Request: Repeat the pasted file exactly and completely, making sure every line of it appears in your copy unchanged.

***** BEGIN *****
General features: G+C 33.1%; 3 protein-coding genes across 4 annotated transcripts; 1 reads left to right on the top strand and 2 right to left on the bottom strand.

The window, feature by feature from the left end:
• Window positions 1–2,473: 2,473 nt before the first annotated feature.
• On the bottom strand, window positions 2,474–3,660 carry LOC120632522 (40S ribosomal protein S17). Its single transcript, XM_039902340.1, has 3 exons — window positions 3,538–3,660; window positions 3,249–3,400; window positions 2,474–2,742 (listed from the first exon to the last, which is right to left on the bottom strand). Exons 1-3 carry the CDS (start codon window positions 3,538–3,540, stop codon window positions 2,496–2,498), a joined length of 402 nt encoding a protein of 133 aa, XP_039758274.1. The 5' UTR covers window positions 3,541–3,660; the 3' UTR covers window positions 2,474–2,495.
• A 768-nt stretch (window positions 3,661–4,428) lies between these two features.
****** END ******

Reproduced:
General features: G+C 33.1%; 3 protein-coding genes across 4 annotated transcripts; 1 reads left to right on the top strand and 2 right to left on the bottom strand.

The window, feature by feature from the left end:
• Window positions 1–2,473: 2,473 nt before the first annotated feature.
• On the bottom strand, window positions 2,474–3,660 carry LOC120632522 (40S ribosomal protein S17). Its single transcript, XM_039902340.1, has 3 exons — window positions 3,538–3,660; window positions 3,249–3,400; window positions 2,474–2,742 (listed from the first exon to the last, which is right to left on the bottom strand). Exons 1-3 carry the CDS (start codon window positions 3,538–3,540, stop codon window positions 2,496–2,498), a joined length of 402 nt encoding a protein of 133 aa, XP_039758274.1. The 5' UTR covers window positions 3,541–3,660; the 3' UTR covers window positions 2,474–2,495.
• A 768-nt stretch (window positions 3,661–4,428) lies between these two features.